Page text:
Of the four brothers raised on a cattle farm outside Colleambally in NSW’s Riverina, Rodney Dunn says he was the “one least likely” to follow their father onto the land. “I showed little interest, avoided chores and generally couldn’t wait to get out of there,” Rodney recalls. “Then I gained a chef’s apprenticeship in Griffith and gradually everything came into perspective. Suddenly, where food came from and how it is produced became a much more interesting concept to me.”
In 1997 Rodney moved to Sydney, to the kitchen of Tetsuya Wakuda no less, where sourcing specialist produce from niche growers and the finest possible ingredients at the farmgate was at the very heart of the menu. There he struck up a friendship with fellow chef Luke Burgess, who introduced Rodney to his childhood friend and next-door neighbour, Severine Demanet. The rest, as they say, is history. Rodney and Severine, who worked variously in hospitality and corporate PR, developed a relationship and lived the very urban life in Sydney’s inner west until the birth of their son, Tristan, in 2007.
Meanwhile, an interest in publishing motivated Rodney to follow a new career as a magazine chef and eventually food editor of Australian Gourmet Traveller magazine. Along the way, probably as a result of his self-confessed “cookbook addiction” and watching “too many episodes of River Cottage”, Rodney and Severine decided it was time to make a move to the country. “From following chefs such as Alice Waters [of California’s legendary Chez Panisse restaurant] and Hugh Fernley-Whittingstall [in Devon in the UK] I was becoming increasingly frustrated by their access to not only amazing produce, but greater variety of plants,” Rodney says. “It became increasingly obvious that if I wanted to work with that kind of food, we were going to have to grow it ourselves. I’d travelled around quite a bit as a chef and it wasn’t too hard to work out that Tasmania was the place to achieve that dream.”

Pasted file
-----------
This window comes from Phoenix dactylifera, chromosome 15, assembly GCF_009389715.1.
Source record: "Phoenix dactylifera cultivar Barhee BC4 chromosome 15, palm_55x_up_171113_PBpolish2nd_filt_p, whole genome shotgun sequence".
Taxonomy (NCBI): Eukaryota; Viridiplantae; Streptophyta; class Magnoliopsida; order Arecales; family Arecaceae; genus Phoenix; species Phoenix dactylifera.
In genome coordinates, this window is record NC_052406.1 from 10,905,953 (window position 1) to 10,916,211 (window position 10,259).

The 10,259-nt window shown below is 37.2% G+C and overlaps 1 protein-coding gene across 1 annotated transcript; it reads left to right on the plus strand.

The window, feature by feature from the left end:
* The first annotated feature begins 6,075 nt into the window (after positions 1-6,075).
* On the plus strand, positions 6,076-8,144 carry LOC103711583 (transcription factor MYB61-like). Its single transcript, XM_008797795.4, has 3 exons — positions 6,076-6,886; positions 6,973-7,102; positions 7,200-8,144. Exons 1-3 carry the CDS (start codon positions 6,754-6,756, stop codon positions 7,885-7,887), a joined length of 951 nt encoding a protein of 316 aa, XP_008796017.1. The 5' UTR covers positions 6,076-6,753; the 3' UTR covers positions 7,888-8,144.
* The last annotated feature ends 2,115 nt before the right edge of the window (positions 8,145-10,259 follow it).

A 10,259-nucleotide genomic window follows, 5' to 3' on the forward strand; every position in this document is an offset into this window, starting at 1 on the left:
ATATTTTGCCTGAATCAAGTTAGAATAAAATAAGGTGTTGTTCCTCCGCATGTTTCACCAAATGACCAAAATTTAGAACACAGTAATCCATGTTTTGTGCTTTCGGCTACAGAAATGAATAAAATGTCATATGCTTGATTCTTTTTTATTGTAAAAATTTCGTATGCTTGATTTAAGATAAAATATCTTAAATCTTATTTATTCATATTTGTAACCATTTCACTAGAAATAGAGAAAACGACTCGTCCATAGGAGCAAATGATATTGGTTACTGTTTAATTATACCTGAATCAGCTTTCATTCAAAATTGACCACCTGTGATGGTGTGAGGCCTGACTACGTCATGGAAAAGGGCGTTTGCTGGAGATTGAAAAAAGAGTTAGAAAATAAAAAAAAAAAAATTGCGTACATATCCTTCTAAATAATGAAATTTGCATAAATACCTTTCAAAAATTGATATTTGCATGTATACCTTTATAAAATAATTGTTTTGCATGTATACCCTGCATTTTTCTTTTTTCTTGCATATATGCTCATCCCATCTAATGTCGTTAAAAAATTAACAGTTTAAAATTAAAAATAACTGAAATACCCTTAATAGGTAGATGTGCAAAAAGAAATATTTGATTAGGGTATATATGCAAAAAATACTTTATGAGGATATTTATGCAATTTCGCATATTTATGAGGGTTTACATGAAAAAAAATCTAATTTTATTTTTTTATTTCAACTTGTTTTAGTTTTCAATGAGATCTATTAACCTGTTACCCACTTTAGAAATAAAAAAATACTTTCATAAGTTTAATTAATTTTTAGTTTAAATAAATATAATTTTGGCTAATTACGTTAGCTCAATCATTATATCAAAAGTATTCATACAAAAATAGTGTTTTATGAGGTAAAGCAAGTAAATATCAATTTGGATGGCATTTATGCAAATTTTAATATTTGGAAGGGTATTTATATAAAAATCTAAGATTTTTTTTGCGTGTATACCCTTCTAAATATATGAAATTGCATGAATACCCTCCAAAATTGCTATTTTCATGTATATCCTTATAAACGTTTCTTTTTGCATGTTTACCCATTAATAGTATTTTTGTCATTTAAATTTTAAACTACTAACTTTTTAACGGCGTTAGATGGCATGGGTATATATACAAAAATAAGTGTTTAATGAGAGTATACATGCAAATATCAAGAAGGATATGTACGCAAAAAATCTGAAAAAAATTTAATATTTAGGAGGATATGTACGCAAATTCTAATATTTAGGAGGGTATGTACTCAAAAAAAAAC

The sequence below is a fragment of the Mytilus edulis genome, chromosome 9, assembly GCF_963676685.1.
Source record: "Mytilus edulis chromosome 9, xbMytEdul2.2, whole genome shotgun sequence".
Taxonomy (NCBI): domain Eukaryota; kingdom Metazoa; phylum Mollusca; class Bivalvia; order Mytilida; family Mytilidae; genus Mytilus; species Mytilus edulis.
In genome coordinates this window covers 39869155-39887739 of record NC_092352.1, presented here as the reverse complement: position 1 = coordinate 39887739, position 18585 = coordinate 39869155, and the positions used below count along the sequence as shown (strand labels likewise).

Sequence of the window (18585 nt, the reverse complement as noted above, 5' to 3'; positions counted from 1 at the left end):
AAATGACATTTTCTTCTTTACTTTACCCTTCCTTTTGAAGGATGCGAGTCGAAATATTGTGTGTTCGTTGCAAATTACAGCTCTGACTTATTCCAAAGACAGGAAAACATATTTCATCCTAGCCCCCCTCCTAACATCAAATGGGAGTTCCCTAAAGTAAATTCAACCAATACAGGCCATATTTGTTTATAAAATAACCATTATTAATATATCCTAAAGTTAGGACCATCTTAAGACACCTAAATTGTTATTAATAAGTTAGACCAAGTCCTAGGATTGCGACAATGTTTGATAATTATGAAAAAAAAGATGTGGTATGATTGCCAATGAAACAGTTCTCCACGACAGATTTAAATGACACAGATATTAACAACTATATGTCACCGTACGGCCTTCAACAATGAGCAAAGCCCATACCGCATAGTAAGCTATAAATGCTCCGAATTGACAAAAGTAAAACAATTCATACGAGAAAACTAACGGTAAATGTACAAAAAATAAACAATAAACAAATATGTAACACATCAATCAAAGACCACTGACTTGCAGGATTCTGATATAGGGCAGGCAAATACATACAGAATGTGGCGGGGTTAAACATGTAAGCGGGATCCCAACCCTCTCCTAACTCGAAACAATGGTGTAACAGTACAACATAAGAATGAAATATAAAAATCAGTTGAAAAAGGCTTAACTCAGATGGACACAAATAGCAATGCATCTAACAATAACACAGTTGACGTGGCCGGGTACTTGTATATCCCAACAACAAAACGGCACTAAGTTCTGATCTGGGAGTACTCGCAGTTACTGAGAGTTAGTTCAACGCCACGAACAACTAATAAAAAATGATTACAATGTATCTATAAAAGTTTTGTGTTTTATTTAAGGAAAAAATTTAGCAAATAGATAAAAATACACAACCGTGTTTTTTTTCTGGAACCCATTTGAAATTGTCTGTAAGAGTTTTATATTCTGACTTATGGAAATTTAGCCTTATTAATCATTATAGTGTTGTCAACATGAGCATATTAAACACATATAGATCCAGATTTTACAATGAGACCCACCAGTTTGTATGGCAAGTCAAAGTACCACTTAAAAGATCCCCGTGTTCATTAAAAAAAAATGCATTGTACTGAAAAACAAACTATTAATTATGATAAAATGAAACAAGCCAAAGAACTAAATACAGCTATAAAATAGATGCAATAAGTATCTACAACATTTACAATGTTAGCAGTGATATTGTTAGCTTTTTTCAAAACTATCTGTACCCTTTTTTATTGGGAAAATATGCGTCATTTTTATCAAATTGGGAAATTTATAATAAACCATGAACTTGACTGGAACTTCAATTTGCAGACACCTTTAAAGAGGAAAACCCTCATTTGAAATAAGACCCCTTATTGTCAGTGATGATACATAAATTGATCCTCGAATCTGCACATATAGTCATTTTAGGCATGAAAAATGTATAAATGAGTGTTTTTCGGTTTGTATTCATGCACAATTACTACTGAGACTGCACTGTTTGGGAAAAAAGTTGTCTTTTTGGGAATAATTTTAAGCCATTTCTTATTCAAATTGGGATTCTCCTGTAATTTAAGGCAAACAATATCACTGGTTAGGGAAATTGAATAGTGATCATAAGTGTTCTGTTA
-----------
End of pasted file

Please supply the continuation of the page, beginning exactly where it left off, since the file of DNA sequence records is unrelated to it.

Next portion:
Intensive internet searching and a bit of local advice from Luke Burgess, who had moved to Hobart to establish his wine and food bar, Garagistes, eventually led Rodney and Severine to five acres at Lachlan in the Derwent Valley. It came with a school house, which was perfect for their long-term plan of establishing a farm-based cooking school, where every class would be inspired by local, seasonal produce, much of it from the kitchen garden. The couple made the move to Tasmania with their young son in July, 2007.
“What has followed has been the most immense learning curve,” Rodney observes. “It continues to the present day. Even five years down the track I am amazed by the food that grows here, the many heirloom varieties people are growing and the foods that can be foraged. Just the other day I found mushrooms that are very similar to porcinis growing under our silver birches. One of our neighbours shared some seeds of an incredibly sweet pea variety I have never seen before, while another grows 20 to 30 different strains of potato. One of them is Kerrs Pink, a variety that was common in Ireland before the potato famine and came to Tasmania with the convicts.”